A New Approach to Influenza Therapy: Reducing the Serious Risks of Influenza by Targeting an Inflammatory Pathway

Researchers have reported the results of an investigation of the role of an immune signaling pathway that may have an important role in mediating the immune response to influenza A virus infection.

In a study by Padmini Pillai, MA, and colleagues, published in Science on April 22, 2016, the researchers reported the results of an investigation of the role of an immune signaling pathway that may have an important role in mediating the immune response to influenza A virus infection. The pathway, which is mediated by a protein known as, myxovirus resistance protein 1 (mx1), may help stimulate interferon-mediated immune response to influenza A virus in humans. In the course of investigating this pathway, the researchers identified a gene that controls the potential for life-threatening immune-mediated responses to influenza A virus infection.

This gene may be a target for future therapeutic modalities to control the serious life-threatening consequences of influenza A infection, including secondary bacterial infections and damage to lung tissue.

The researchers examined peripheral blood monocytes from young adults aged 20 to 30 years, and older adults aged 65 to 89 years. After infecting the peripheral blood monocytes with the influenza A virus, the researchers identified more robust interferon-mediated responses in younger adults than in older adults on measures of proinflammatory cytokines expression and secretion. These findings suggest that impaired signaling of interferon pathways in older adults may lead to poor immune response to influenza A virus infection.

To further examine the role of weak interferon responses in older adults, the researchers analyzed responses to influenza infection in 2 sets of mice: an older group of mice with the C57BL/6 mutation, and younger mice. Contrary to expectation, the older mice with the C57BL/6 mutation were not more susceptible to influenza A virus infection than younger mice, and in fact, showed improved resistance to influenza A infection.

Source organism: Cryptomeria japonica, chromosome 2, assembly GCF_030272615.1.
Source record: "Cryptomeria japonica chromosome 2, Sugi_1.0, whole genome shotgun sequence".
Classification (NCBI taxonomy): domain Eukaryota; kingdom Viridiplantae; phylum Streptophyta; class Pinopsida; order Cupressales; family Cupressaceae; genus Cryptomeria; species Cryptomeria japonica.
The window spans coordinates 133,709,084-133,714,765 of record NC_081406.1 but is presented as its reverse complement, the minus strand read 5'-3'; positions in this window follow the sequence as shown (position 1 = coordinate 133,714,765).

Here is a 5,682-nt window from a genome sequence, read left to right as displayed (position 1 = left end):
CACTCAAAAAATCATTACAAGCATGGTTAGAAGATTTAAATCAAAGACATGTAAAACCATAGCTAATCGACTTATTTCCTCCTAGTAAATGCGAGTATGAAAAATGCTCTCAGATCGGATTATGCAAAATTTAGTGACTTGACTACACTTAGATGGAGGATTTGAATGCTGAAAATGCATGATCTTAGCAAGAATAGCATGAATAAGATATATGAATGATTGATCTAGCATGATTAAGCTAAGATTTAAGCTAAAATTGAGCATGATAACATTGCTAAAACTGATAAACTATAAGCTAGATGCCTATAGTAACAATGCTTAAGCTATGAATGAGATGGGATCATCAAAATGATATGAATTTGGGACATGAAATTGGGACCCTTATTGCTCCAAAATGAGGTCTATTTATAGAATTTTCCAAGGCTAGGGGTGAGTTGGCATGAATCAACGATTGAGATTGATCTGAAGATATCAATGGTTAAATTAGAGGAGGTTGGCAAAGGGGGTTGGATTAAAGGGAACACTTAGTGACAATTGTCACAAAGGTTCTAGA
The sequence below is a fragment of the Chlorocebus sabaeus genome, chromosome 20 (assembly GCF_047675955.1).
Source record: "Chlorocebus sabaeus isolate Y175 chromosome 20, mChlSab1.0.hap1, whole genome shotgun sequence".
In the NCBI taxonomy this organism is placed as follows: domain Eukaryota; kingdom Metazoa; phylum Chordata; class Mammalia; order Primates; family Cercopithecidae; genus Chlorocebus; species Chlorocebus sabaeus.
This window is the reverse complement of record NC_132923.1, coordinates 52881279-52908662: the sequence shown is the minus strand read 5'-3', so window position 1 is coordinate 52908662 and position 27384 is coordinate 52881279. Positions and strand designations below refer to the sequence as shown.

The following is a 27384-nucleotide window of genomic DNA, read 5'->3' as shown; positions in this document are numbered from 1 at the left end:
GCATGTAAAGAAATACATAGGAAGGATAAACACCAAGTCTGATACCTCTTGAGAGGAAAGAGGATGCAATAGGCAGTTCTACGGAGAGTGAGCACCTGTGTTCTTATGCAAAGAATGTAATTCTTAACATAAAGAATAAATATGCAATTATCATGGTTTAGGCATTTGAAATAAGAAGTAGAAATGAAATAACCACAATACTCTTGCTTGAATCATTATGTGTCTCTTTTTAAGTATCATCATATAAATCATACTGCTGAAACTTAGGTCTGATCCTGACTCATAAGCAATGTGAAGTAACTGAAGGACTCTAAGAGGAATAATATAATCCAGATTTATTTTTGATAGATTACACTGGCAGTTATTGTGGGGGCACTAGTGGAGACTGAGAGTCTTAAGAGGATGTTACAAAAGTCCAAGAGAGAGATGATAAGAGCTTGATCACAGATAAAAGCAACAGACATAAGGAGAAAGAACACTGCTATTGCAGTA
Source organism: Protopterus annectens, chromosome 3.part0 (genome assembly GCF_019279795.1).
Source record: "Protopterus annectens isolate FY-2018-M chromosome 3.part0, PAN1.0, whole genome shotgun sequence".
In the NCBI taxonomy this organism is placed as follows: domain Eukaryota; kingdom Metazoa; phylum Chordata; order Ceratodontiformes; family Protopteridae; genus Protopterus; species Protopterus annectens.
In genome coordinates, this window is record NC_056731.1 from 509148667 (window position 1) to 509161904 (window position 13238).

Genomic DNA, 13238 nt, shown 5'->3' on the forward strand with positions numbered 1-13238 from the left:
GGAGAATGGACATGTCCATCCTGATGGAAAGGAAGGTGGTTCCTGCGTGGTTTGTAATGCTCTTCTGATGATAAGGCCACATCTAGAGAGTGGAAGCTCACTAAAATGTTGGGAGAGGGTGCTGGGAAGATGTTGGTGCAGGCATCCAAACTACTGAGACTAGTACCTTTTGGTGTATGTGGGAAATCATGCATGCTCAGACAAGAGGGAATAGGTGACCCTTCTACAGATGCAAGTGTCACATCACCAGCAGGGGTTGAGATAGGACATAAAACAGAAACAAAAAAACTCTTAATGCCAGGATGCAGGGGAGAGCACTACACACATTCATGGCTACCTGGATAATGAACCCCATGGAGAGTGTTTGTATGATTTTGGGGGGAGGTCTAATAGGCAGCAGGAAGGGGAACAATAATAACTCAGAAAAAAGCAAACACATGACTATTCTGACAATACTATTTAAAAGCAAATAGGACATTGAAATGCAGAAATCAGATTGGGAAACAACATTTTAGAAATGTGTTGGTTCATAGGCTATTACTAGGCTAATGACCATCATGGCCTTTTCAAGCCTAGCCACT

The mutated older mice were different from the younger mice on the genetic level primarily in that they did not carry functional alleles of the mx1 gene. This gene is important in the interferon-mediated immune response to influenza A infection.

To examine how inactive mx1 affects innate immunity, the researchers inactivated 3 additional genes involved in the immune response to influenza A virus infection in mice lacking mx1: TLR7, CASP1/11, and MAVS.

Unexpectedly, the engineered mice with all 3 additional genes inactivated continued to be protected from influenza A virus infection. Upon further analysis, this effect was found to be primarily mediated by lack of the CASP1/11 gene. Specifically, mice with inactive CASP1/11, as well as TLR7 and MAVS, survived longer than mice with only inactive TLR7 and MAVS after exposure to 10,000 plaque-forming units of the 2009 pandemic influenza H1N1 strain. These improvements in survival occurred despite the fact that viral loads over time were similar in both groups.

These results indicate CASP1/11 as a new potential therapeutic target for the treatment of patients at risk for serious adverse consequences of influenza A virus infection. Rather than treating influenza A viruses directly, future therapeutics targeting CASP1/11 could allow the influenza A virus to run its course, while minimizing the immune-mediated pathogenic effects of the virus, which appear to be controlled by CASP1/11. These results suggest that this new therapeutic option could potentially reduce the most serious consequences of influenza infection without directly targeting the virus.